No preview · Article · Nov 2015 · genesis
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    ABSTRACT: The kappa opioid receptor (KOR) has numerous important roles in the nervous system including the modulation of mood, reward, pain, and itch. In addition, KOR is expressed in many non-neuronal tissues. However, the specific cell types that express KOR are poorly characterized. Here, we report the development of a KOR-Cre knockin allele, which provides genetic access to cells that express KOR. In this mouse, Cre recombinase (Cre) replaces the initial coding sequence of the Opkr1 gene (encoding the kappa opioid receptor). We demonstrate that the KOR-Cre allele mediates recombination by embryonic day 14.5 (E14.5). Within the brain, KOR-Cre shows expression in numerous areas including the cerebral cortex, nucleus accumbens and striatum. In addition, this allele is expressed in epithelium and throughout many regions of the body including the heart, lung, and liver. Finally, we reveal that KOR-Cre mediates recombination of a subset of bipolar and amacrine cells in the retina. Thus, the KOR-Cre mouse line is a valuable new tool for conditional gene manipulation to enable the study of KOR. This article is protected by copyright. All rights reserved.
    No preview · Article · Nov 2015 · genesis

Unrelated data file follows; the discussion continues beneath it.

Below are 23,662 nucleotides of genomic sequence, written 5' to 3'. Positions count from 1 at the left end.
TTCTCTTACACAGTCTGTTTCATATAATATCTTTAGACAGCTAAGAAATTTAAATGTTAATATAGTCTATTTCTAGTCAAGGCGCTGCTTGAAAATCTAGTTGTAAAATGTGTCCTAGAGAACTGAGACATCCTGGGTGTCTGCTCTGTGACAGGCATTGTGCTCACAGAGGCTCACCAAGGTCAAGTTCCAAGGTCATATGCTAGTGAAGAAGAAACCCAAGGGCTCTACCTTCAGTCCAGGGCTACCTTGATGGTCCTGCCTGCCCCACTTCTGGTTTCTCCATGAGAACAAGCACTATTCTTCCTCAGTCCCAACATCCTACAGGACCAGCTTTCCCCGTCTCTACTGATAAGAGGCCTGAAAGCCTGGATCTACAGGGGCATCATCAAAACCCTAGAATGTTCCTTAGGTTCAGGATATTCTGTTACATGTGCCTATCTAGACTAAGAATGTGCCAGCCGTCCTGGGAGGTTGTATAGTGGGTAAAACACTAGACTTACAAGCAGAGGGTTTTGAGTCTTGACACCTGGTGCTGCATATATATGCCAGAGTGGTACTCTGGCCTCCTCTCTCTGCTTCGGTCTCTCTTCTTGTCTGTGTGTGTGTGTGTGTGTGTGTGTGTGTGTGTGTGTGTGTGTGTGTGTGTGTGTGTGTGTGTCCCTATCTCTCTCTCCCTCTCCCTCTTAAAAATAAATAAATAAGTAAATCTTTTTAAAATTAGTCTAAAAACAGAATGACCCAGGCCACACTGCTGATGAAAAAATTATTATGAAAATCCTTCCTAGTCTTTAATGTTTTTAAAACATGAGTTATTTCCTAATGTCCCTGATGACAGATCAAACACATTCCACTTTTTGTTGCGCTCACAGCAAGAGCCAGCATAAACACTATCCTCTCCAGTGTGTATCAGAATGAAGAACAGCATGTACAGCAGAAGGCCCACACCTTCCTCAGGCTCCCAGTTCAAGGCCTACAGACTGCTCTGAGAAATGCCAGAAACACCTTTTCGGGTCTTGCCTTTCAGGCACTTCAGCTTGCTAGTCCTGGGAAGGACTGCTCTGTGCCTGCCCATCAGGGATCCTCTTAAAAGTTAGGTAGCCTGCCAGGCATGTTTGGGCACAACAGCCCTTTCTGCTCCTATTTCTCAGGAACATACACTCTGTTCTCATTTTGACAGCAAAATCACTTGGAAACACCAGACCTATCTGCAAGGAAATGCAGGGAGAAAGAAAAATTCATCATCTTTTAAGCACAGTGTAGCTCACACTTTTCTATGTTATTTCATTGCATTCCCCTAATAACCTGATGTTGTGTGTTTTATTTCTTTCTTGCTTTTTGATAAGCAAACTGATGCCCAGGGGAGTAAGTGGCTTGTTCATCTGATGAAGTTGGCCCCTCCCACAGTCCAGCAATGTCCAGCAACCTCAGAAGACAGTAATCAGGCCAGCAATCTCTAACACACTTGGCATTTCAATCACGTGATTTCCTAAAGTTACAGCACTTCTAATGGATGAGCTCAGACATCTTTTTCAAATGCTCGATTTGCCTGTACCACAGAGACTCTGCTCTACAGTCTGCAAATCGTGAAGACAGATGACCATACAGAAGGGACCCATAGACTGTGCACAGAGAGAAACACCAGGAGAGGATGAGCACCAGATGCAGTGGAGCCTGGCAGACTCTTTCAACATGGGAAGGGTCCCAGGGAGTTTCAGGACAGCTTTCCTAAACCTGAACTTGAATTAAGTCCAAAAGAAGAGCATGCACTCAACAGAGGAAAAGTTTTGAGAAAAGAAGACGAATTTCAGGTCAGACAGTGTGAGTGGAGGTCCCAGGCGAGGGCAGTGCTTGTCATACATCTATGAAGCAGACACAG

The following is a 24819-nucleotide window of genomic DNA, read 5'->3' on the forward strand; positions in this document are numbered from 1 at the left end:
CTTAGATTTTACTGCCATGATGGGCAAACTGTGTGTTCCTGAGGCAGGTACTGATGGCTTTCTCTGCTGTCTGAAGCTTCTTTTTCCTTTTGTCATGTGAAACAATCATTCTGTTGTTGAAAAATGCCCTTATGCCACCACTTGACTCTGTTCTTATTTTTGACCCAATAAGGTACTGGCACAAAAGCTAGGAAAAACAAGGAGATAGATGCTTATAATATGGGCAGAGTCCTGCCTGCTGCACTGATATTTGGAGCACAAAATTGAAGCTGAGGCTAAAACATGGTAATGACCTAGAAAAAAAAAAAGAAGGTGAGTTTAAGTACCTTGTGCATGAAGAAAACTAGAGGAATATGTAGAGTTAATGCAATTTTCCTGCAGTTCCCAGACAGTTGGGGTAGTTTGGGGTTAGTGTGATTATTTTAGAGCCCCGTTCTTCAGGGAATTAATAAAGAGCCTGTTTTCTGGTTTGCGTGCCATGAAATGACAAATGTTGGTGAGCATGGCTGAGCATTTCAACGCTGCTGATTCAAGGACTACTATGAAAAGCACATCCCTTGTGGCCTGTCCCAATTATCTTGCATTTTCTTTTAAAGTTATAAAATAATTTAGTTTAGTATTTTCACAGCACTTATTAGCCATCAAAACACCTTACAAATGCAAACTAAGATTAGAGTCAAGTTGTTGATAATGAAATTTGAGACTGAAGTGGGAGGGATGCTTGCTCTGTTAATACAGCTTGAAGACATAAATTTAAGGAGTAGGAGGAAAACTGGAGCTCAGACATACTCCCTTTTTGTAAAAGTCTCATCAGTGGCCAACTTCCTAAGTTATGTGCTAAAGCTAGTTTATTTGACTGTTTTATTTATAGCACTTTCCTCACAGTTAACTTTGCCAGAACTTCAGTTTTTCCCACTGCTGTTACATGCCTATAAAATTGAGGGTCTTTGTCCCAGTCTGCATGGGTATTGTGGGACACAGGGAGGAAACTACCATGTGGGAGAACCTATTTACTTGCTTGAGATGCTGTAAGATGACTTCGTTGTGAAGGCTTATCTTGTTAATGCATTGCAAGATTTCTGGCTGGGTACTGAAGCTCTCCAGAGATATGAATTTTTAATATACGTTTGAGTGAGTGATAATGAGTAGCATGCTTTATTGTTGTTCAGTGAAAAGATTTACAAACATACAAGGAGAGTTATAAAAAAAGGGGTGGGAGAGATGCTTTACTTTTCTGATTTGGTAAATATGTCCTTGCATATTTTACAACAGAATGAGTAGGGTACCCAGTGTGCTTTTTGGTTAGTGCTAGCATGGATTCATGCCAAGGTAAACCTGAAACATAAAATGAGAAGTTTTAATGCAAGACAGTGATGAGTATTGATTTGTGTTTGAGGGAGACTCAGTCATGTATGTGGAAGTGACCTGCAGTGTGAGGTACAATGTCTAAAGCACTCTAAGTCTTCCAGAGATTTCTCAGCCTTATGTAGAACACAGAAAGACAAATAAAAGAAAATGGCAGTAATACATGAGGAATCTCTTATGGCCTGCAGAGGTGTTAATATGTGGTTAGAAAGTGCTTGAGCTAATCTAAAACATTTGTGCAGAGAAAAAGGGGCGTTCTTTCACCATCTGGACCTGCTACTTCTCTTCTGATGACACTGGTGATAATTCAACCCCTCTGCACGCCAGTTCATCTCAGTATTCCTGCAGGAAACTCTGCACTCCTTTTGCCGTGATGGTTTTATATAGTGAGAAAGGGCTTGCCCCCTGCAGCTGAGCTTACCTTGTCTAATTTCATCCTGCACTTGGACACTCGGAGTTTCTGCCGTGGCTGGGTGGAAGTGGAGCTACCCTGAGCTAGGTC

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    ABSTRACT: Zebrafish with defective Nodal signaling have a phenotype analogous to the fatal human birth defect anencephaly, which is caused by an open anterior neural tube. Previous work in our laboratory found that anterior open neural tube defects in Nodal signaling mutants were caused by defects in mesendodermal/mesodermal tissue. Defects in these mutants are already apparent at neural plate stage, before the neuroepithelium starts to fold into a tube. Consistent with this, we found that the requirement for Nodal signaling maps to mid-late blastula stages. This timing correlates with the timing of prechordal plate mesendoderm and anterior mesoderm induction, suggesting these tissues act to promote neurulation. To further identify tissues important for neurulation, we took advantage of the variable phenotypes in Nodal signaling-deficient sqt mutant and Lefty1-overexpressing embryos. Statistical analysis indicated a strong, positive correlation between a closed neural tube and presence of several mesendoderm/mesoderm-derived tissues (hatching glands, cephalic paraxial mesoderm, notochord, and head muscles). However, the neural tube was closed in a subset of embryos that lacked any one of these tissues. This suggests that several types of Nodal-induced mesendodermal/mesodermal precursors are competent to promote neurulation. This article is protected by copyright. All rights reserved.